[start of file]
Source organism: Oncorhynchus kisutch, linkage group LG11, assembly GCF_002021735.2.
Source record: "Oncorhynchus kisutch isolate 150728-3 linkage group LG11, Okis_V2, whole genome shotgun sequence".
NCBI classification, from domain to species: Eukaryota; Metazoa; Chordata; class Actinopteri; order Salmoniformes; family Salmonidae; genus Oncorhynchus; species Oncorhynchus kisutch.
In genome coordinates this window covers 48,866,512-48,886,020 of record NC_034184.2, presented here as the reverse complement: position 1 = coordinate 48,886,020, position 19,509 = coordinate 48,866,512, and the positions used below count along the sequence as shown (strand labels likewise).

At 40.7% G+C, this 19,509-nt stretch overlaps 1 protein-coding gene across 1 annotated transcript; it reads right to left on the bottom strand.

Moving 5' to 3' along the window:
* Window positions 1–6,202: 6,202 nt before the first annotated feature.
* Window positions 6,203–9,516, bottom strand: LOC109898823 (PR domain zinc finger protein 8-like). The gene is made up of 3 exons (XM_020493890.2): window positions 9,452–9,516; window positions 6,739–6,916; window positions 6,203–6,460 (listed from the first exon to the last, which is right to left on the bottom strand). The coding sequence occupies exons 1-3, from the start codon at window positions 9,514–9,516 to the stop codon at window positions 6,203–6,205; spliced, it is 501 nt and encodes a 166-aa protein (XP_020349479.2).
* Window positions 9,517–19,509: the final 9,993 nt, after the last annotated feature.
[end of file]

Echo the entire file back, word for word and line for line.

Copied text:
Source organism: Oncorhynchus kisutch, linkage group LG11, assembly GCF_002021735.2.
Source record: "Oncorhynchus kisutch isolate 150728-3 linkage group LG11, Okis_V2, whole genome shotgun sequence".
NCBI classification, from domain to species: Eukaryota; Metazoa; Chordata; class Actinopteri; order Salmoniformes; family Salmonidae; genus Oncorhynchus; species Oncorhynchus kisutch.
In genome coordinates this window covers 48,866,512-48,886,020 of record NC_034184.2, presented here as the reverse complement: position 1 = coordinate 48,886,020, position 19,509 = coordinate 48,866,512, and the positions used below count along the sequence as shown (strand labels likewise).

At 40.7% G+C, this 19,509-nt stretch overlaps 1 protein-coding gene across 1 annotated transcript; it reads right to left on the bottom strand.

Moving 5' to 3' along the window:
* Window positions 1–6,202: 6,202 nt before the first annotated feature.
* Window positions 6,203–9,516, bottom strand: LOC109898823 (PR domain zinc finger protein 8-like). The gene is made up of 3 exons (XM_020493890.2): window positions 9,452–9,516; window positions 6,739–6,916; window positions 6,203–6,460 (listed from the first exon to the last, which is right to left on the bottom strand). The coding sequence occupies exons 1-3, from the start codon at window positions 9,514–9,516 to the stop codon at window positions 6,203–6,205; spliced, it is 501 nt and encodes a 166-aa protein (XP_020349479.2).
* Window positions 9,517–19,509: the final 9,993 nt, after the last annotated feature.